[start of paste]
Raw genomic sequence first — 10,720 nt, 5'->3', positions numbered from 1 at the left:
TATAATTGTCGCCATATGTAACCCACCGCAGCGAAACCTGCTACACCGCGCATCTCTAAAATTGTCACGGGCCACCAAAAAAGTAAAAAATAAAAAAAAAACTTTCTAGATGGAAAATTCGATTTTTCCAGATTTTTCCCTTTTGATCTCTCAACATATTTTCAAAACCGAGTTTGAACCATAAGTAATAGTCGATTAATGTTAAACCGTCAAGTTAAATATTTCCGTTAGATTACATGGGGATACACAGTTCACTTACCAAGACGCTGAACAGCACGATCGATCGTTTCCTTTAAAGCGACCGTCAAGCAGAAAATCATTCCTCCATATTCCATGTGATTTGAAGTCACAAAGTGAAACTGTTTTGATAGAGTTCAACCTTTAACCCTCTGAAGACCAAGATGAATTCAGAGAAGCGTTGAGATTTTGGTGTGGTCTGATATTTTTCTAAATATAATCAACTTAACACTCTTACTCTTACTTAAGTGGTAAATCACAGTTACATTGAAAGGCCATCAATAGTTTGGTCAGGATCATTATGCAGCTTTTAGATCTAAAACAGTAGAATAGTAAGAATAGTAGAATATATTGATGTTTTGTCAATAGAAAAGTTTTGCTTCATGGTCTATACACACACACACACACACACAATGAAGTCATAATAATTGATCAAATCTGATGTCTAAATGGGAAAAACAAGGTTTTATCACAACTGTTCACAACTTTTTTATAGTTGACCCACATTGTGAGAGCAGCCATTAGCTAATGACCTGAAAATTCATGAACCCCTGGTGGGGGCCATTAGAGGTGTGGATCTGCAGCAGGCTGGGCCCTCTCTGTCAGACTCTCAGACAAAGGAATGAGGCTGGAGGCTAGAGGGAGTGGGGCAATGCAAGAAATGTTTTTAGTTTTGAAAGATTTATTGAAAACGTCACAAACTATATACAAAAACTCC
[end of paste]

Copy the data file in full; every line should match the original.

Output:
Raw genomic sequence first — 10,720 nt, 5'->3', positions numbered from 1 at the left:
TATAATTGTCGCCATATGTAACCCACCGCAGCGAAACCTGCTACACCGCGCATCTCTAAAATTGTCACGGGCCACCAAAAAAGTAAAAAATAAAAAAAAAACTTTCTAGATGGAAAATTCGATTTTTCCAGATTTTTCCCTTTTGATCTCTCAACATATTTTCAAAACCGAGTTTGAACCATAAGTAATAGTCGATTAATGTTAAACCGTCAAGTTAAATATTTCCGTTAGATTACATGGGGATACACAGTTCACTTACCAAGACGCTGAACAGCACGATCGATCGTTTCCTTTAAAGCGACCGTCAAGCAGAAAATCATTCCTCCATATTCCATGTGATTTGAAGTCACAAAGTGAAACTGTTTTGATAGAGTTCAACCTTTAACCCTCTGAAGACCAAGATGAATTCAGAGAAGCGTTGAGATTTTGGTGTGGTCTGATATTTTTCTAAATATAATCAACTTAACACTCTTACTCTTACTTAAGTGGTAAATCACAGTTACATTGAAAGGCCATCAATAGTTTGGTCAGGATCATTATGCAGCTTTTAGATCTAAAACAGTAGAATAGTAAGAATAGTAGAATATATTGATGTTTTGTCAATAGAAAAGTTTTGCTTCATGGTCTATACACACACACACACACACACAATGAAGTCATAATAATTGATCAAATCTGATGTCTAAATGGGAAAAACAAGGTTTTATCACAACTGTTCACAACTTTTTTATAGTTGACCCACATTGTGAGAGCAGCCATTAGCTAATGACCTGAAAATTCATGAACCCCTGGTGGGGGCCATTAGAGGTGTGGATCTGCAGCAGGCTGGGCCCTCTCTGTCAGACTCTCAGACAAAGGAATGAGGCTGGAGGCTAGAGGGAGTGGGGCAATGCAAGAAATGTTTTTAGTTTTGAAAGATTTATTGAAAACGTCACAAACTATATACAAAAACTCC